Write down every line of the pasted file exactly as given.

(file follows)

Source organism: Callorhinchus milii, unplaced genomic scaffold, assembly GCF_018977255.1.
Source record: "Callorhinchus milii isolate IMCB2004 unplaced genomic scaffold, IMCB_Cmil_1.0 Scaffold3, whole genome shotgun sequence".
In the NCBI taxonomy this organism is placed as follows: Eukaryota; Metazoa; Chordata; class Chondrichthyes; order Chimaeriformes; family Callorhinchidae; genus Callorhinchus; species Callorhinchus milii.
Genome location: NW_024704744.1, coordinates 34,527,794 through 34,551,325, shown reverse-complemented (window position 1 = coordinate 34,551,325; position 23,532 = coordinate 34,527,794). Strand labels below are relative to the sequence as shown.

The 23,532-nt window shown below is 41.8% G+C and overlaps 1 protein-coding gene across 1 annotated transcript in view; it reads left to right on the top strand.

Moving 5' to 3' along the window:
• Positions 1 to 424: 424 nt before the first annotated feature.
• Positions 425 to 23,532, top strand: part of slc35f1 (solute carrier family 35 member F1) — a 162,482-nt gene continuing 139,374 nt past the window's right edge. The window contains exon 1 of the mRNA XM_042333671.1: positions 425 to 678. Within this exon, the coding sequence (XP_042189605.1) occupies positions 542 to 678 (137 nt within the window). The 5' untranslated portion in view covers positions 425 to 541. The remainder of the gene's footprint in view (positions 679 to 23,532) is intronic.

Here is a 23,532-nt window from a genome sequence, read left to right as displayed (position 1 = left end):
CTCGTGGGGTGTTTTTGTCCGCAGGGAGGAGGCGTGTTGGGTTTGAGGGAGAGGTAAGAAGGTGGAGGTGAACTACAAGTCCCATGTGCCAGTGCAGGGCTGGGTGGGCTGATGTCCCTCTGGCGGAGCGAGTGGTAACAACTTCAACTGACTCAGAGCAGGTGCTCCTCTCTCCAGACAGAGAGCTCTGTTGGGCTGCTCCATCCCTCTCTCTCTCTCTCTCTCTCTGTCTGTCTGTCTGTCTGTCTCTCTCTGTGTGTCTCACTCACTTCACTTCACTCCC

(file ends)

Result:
Source organism: Callorhinchus milii, unplaced genomic scaffold, assembly GCF_018977255.1.
Source record: "Callorhinchus milii isolate IMCB2004 unplaced genomic scaffold, IMCB_Cmil_1.0 Scaffold3, whole genome shotgun sequence".
In the NCBI taxonomy this organism is placed as follows: Eukaryota; Metazoa; Chordata; class Chondrichthyes; order Chimaeriformes; family Callorhinchidae; genus Callorhinchus; species Callorhinchus milii.
Genome location: NW_024704744.1, coordinates 34,527,794 through 34,551,325, shown reverse-complemented (window position 1 = coordinate 34,551,325; position 23,532 = coordinate 34,527,794). Strand labels below are relative to the sequence as shown.

The 23,532-nt window shown below is 41.8% G+C and overlaps 1 protein-coding gene across 1 annotated transcript in view; it reads left to right on the top strand.

Moving 5' to 3' along the window:
• Positions 1 to 424: 424 nt before the first annotated feature.
• Positions 425 to 23,532, top strand: part of slc35f1 (solute carrier family 35 member F1) — a 162,482-nt gene continuing 139,374 nt past the window's right edge. The window contains exon 1 of the mRNA XM_042333671.1: positions 425 to 678. Within this exon, the coding sequence (XP_042189605.1) occupies positions 542 to 678 (137 nt within the window). The 5' untranslated portion in view covers positions 425 to 541. The remainder of the gene's footprint in view (positions 679 to 23,532) is intronic.

Here is a 23,532-nt window from a genome sequence, read left to right as displayed (position 1 = left end):
CTCGTGGGGTGTTTTTGTCCGCAGGGAGGAGGCGTGTTGGGTTTGAGGGAGAGGTAAGAAGGTGGAGGTGAACTACAAGTCCCATGTGCCAGTGCAGGGCTGGGTGGGCTGATGTCCCTCTGGCGGAGCGAGTGGTAACAACTTCAACTGACTCAGAGCAGGTGCTCCTCTCTCCAGACAGAGAGCTCTGTTGGGCTGCTCCATCCCTCTCTCTCTCTCTCTCTCTCTGTCTGTCTGTCTGTCTGTCTCTCTCTGTGTGTCTCACTCACTTCACTTCACTCCC